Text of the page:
Abating nuisance properties, the importance of neighborhood watch and the role of K9 were just a few of the topics covered during last week’s block watch meeting, hosted by the Snohomish County Sheriff’s Office in partnership with the city of Sultan.
Held at 7 p.m., Wednesday, November 8, at Sultan City Hall, the goal of the meeting was to promote the increased formation of community neighborhood watch groups in specific locations throughout the city. It gave attendees a deeper insight into how the sheriff’s office is responding to the heroin crisis and the resulting increases in petty crime and mental health issues, which have plagued the county at epidemic levels. The meeting invited dialogue that Chief Steve McDonald hopes will facilitate further communication between Sultan residents and their law enforcement providers.
Block watch is all about breaking down barriers and building partnerships between the sheriff’s office and the community, said McDonald.
“The sole purpose of this meeting is public safety,” McDonald said. “We have to have partnerships with the citizens in order for this to be the safest possible community.”
Snohomish County Sheriff Ty Trenary has identified police-community partnerships as a top priority, calling the combination of law enforcement officers and community members a “force multiplier.” In 2015, he founded the Office of Neighborhoods as a mechanism to further his “community first” mission on a county-wide level. Headed up by Sgt. Ian Huri and Sgt. Nathan Alanis, the Office of Neighborhoods was established to bolster police-community relationships, target the burgeoning heroin problem and address the rising number of calls stemming from issues related to poor mental health.
Sgt. Huri gave an overview of the unit, which is divided into Homeless Outreach and Neighborhood Watch. Huri is the driving force behind the Homeless Outreach division, spending the bulk of his time engaging at different homeless encampments throughout the county, interacting with those suffering from acute addiction and mental health issues.
Instead of emphasizing a punitive response to homelessness and petty crimes associated with drug addiction, the Office of Neighborhoods seeks to get to the root of the problem through rehabilitation. The goal is to remove the individual from the criminal justice system by helping them achieve sobriety, which alleviates the heavy societal burden of repeated jail and emergency room visits.
“Ultimately, if we can get those people back into housing and through treatment, they’re not out committing crimes every day,” Huri said.
They implemented the embedded social worker model, which pairs social workers with law enforcement officers for a more comprehensive approach. Almost immediately, they saw that it was working and made the program permanent. Currently, the unit operates with two sergeants, three deputies and three social workers, one of whom divides her time between Snohomish County and the city of Monroe. As a unit, they strive to achieve a delicate balance between encouraging rehabilitation while maintaining a rigid stance with those who refuse to accept services.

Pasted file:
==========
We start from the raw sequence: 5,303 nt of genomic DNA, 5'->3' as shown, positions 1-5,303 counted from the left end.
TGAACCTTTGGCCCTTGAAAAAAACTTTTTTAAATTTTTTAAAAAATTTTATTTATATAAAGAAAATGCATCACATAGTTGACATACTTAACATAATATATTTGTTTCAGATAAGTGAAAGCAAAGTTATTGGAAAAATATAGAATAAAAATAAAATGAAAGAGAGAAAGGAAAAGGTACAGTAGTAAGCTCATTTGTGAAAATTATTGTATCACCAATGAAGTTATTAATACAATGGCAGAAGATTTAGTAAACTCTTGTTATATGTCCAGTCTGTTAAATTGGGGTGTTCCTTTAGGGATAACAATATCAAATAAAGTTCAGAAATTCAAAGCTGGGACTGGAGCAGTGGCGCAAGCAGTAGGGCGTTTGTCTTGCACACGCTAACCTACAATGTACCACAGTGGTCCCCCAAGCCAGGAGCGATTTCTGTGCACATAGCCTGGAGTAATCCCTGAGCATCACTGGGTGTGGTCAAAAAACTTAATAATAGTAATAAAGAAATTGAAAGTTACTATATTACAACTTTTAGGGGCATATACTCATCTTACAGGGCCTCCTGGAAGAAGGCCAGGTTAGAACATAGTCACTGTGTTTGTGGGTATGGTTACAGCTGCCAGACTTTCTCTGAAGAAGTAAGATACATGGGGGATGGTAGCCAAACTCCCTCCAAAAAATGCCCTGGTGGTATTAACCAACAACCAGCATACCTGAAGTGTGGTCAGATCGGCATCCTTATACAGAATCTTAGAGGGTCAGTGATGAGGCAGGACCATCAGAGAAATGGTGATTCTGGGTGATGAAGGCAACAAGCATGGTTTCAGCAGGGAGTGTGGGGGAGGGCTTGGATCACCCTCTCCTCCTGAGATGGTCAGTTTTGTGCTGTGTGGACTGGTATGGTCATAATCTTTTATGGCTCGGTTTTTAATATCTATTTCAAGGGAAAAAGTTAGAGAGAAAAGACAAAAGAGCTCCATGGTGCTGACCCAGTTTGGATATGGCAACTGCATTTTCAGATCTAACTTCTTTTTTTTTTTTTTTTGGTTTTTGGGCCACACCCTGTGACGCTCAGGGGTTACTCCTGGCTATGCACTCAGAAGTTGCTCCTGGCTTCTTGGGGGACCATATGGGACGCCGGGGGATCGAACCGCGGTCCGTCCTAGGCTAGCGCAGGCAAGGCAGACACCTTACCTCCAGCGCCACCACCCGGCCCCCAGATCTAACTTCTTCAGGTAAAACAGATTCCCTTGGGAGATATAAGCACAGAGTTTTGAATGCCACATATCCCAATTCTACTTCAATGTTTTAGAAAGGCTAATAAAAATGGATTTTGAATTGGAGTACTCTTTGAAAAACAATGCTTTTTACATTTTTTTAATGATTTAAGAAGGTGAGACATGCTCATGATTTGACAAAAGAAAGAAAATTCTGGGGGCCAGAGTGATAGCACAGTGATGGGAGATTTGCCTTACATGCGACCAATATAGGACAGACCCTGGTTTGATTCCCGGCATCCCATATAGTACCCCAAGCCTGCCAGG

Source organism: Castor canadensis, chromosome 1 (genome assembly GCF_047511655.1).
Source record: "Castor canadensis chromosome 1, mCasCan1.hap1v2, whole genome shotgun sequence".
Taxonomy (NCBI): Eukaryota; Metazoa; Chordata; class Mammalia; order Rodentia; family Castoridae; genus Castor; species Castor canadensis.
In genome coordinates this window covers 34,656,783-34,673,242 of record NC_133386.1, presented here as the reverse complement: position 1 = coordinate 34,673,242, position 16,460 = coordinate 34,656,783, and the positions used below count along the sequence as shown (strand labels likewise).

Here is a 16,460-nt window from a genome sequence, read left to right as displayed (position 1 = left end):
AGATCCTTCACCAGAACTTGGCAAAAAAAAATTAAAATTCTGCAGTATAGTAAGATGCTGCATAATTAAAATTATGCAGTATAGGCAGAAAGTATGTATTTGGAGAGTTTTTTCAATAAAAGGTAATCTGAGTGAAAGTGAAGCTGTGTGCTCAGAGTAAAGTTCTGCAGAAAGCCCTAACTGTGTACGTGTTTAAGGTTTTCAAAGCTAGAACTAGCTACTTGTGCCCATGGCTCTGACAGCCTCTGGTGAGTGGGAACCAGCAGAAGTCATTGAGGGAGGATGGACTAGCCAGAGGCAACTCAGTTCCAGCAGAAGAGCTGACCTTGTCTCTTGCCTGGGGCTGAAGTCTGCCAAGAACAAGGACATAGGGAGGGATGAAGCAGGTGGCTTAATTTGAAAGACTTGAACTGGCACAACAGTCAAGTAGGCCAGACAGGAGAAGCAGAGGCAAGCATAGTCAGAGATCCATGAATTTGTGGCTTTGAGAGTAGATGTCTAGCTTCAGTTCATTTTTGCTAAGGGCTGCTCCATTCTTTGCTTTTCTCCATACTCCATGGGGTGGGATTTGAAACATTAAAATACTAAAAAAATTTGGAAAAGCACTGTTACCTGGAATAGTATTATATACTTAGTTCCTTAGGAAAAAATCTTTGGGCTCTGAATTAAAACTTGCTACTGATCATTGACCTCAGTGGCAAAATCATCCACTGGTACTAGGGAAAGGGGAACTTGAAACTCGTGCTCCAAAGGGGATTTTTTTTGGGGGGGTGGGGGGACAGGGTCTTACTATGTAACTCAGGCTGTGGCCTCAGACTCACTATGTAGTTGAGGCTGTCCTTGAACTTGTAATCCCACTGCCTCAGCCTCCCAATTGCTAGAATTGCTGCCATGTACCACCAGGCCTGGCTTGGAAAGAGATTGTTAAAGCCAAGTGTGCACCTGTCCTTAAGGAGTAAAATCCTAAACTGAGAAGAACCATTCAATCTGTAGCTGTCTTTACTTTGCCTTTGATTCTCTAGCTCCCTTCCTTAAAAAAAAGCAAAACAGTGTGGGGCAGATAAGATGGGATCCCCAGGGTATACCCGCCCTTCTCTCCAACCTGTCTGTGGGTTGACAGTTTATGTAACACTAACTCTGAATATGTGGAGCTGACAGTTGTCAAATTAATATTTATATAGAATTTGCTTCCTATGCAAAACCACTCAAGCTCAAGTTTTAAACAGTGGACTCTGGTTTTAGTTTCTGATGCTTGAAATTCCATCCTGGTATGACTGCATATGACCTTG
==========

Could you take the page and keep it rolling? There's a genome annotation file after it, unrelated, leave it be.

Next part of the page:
Though hard data is sparse, building law enforcement-offender relationships is an emerging recidivism-reduction strategy that is proving successful. The method is being utilized in different ways; Seattle Police Department Detective Kim Bogucki discovered the positive effects of “cop and convict working together side by side,” and cofounded a nonprofit called the IF Project. The IF Project seeks transform the lives of incarcerated women so that once they are released from prison, they don’t return.
The Office of Neighborhoods applies that same partnership principal, with a true, boots-on-the-ground approach aimed at interrupting the progression before the client ends up in prison. To remain in compliance with the program, clients must achieve and maintain 100 percent abstinence, Huri said. Treatment is a requirement, not an option.
Huri and the Office of Neighborhoods deputies become engaged in their clients’ lives. If a client needs a ride to detox, an Office of Neighborhoods deputy will provide that.
Detox from opiates at a medical facility generally lasts about a week, after which an addict’s grasp on sobriety is unquestionably tenuous. It is imperative that they get into treatment right away, so deputies will assist with that part of the process as well.
“We actually do a lot of driving around for our folks to get them from appointment to appointment just so that there’s no excuses,” Huri said.
If they successfully complete treatment, they qualify for up to six months in a clean and sober living facility through a county voucher program. To maintain the vouchers, they must attend 90 AA or NA meetings in 90 days, while following through on their outpatient treatment commitments. Drug free urinalysis testing is also required. During this timeframe there is social worker engagement to help them seek employment or pursue additional education.
Since the program’s inception, they’ve housed over 100 people, with numbers likely extending closer to the 120 to 125 range, said Huri. Seventy percent of the people who start detox make it out of detox and into treatment, with a little over two-thirds of those clients making it all the way through treatment and into housing. The numbers are extremely favorable in comparison with common statistics, which identify a 91 percent relapse rate among opiate addicts.